Odgers Berndtson: Exclusive Interview with Nokia's Chairman Risto Siilasmaa

Exclusive Interview with Risto Siilasmaa

Former Chairman, Jorma Ollila acknowledged in his subsequent memoir that he had made mistakes by failing to predict changing customer needs and developing new software. Disruption in the tough environment of global mobile phone development – and an inability to keep in step – had precipitated his downfall.

So the 45-year-old Siilasmaa had much to do. He certainly had the right credentials: an entrepreneurial background from tech business, serving several years as chairman of a telecom operator, a master’s degree in engineering and four years’ experience serving on the Nokia board.

At the time Siilasmaa took over the helm at Nokia the health of the former Finnish handset giant was dire. During the first half of 2012, operating losses ran to €2 billion, cash flow was strongly negative and sales were down 26 per cent.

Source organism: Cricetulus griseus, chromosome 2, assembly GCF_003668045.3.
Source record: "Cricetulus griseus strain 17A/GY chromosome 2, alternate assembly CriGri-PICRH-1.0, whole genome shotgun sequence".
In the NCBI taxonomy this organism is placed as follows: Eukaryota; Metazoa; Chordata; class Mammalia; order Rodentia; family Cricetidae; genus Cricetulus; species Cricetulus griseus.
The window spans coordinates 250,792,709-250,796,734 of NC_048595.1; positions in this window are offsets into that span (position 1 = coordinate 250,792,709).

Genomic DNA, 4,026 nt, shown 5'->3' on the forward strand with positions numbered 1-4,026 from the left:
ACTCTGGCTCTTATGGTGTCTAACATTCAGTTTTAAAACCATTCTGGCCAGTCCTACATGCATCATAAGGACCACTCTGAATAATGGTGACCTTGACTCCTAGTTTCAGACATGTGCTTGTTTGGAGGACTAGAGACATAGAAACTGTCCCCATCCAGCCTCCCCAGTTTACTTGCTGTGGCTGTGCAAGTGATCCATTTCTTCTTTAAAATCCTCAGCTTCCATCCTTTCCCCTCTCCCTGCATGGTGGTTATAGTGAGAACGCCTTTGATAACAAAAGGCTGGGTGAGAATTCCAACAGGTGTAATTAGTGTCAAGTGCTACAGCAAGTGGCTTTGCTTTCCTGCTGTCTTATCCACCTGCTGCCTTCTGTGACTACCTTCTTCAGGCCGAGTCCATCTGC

And yet today under Siilasmaa’s stewardship, Nokia is a thriving network infrastructure provider, number two in the global market. The share price has more than tripled over the past three years and its enterprise value has multiplied by more than 15 times.

So what happened? Most visibly Nokia has done three bold, strategic deals: the sale of its handset business to Microsoft, the acquisition of the remaining 50 per cent share in Nokia Siemens Networks from Siemens and the acquisition of Alcatel-Lucent. And behind these deals lies a vast amount of work, including more than 100 board and board committee meetings.

“It has been a huge transformation and the board has made difficult decisions,” says Siilasmaa, referring especially to the sale of Nokia’s handset business, in September 2013. “But difficult decisions can be made easy when you do a load of analysis and iterative thinking. By the time the deal was signed we were certain it was the right decision.”

To read the full interview, click here.


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